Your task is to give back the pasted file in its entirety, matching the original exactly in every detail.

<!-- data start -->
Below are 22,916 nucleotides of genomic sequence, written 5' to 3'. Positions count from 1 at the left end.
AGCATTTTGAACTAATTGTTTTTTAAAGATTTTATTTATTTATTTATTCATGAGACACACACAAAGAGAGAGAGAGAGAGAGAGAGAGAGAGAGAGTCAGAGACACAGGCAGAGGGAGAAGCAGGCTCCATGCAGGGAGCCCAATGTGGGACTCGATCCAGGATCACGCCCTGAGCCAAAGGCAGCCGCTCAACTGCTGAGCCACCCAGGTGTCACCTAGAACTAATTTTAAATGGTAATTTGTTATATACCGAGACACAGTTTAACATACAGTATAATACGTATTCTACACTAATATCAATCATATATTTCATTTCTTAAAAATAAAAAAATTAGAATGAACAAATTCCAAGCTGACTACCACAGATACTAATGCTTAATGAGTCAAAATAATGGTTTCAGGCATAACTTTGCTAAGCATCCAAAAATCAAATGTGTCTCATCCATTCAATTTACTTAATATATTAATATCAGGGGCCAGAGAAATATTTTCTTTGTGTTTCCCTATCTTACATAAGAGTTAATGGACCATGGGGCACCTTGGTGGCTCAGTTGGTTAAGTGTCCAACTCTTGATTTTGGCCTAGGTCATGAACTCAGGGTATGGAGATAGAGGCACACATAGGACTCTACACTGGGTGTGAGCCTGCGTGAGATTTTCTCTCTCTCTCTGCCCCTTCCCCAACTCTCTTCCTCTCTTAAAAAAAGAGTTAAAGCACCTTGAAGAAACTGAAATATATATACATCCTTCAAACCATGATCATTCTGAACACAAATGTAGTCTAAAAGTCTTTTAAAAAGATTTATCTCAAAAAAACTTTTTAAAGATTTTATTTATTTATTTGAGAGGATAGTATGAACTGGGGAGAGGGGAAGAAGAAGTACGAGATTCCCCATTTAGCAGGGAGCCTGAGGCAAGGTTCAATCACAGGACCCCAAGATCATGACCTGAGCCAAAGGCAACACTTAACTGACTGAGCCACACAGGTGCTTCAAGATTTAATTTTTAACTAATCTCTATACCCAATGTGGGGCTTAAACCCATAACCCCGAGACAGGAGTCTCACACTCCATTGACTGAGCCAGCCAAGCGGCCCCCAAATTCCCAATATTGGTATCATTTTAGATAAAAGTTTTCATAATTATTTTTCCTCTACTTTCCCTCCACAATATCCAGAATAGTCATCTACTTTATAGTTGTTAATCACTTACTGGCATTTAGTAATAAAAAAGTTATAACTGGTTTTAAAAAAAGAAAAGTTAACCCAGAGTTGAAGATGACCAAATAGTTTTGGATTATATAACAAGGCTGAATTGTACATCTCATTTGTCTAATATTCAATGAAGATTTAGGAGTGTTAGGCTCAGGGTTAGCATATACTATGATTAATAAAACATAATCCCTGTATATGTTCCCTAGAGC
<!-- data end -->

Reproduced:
Below are 22,916 nucleotides of genomic sequence, written 5' to 3'. Positions count from 1 at the left end.
AGCATTTTGAACTAATTGTTTTTTAAAGATTTTATTTATTTATTTATTCATGAGACACACACAAAGAGAGAGAGAGAGAGAGAGAGAGAGAGAGAGTCAGAGACACAGGCAGAGGGAGAAGCAGGCTCCATGCAGGGAGCCCAATGTGGGACTCGATCCAGGATCACGCCCTGAGCCAAAGGCAGCCGCTCAACTGCTGAGCCACCCAGGTGTCACCTAGAACTAATTTTAAATGGTAATTTGTTATATACCGAGACACAGTTTAACATACAGTATAATACGTATTCTACACTAATATCAATCATATATTTCATTTCTTAAAAATAAAAAAATTAGAATGAACAAATTCCAAGCTGACTACCACAGATACTAATGCTTAATGAGTCAAAATAATGGTTTCAGGCATAACTTTGCTAAGCATCCAAAAATCAAATGTGTCTCATCCATTCAATTTACTTAATATATTAATATCAGGGGCCAGAGAAATATTTTCTTTGTGTTTCCCTATCTTACATAAGAGTTAATGGACCATGGGGCACCTTGGTGGCTCAGTTGGTTAAGTGTCCAACTCTTGATTTTGGCCTAGGTCATGAACTCAGGGTATGGAGATAGAGGCACACATAGGACTCTACACTGGGTGTGAGCCTGCGTGAGATTTTCTCTCTCTCTCTGCCCCTTCCCCAACTCTCTTCCTCTCTTAAAAAAAGAGTTAAAGCACCTTGAAGAAACTGAAATATATATACATCCTTCAAACCATGATCATTCTGAACACAAATGTAGTCTAAAAGTCTTTTAAAAAGATTTATCTCAAAAAAACTTTTTAAAGATTTTATTTATTTATTTGAGAGGATAGTATGAACTGGGGAGAGGGGAAGAAGAAGTACGAGATTCCCCATTTAGCAGGGAGCCTGAGGCAAGGTTCAATCACAGGACCCCAAGATCATGACCTGAGCCAAAGGCAACACTTAACTGACTGAGCCACACAGGTGCTTCAAGATTTAATTTTTAACTAATCTCTATACCCAATGTGGGGCTTAAACCCATAACCCCGAGACAGGAGTCTCACACTCCATTGACTGAGCCAGCCAAGCGGCCCCCAAATTCCCAATATTGGTATCATTTTAGATAAAAGTTTTCATAATTATTTTTCCTCTACTTTCCCTCCACAATATCCAGAATAGTCATCTACTTTATAGTTGTTAATCACTTACTGGCATTTAGTAATAAAAAAGTTATAACTGGTTTTAAAAAAAGAAAAGTTAACCCAGAGTTGAAGATGACCAAATAGTTTTGGATTATATAACAAGGCTGAATTGTACATCTCATTTGTCTAATATTCAATGAAGATTTAGGAGTGTTAGGCTCAGGGTTAGCATATACTATGATTAATAAAACATAATCCCTGTATATGTTCCCTAGAGC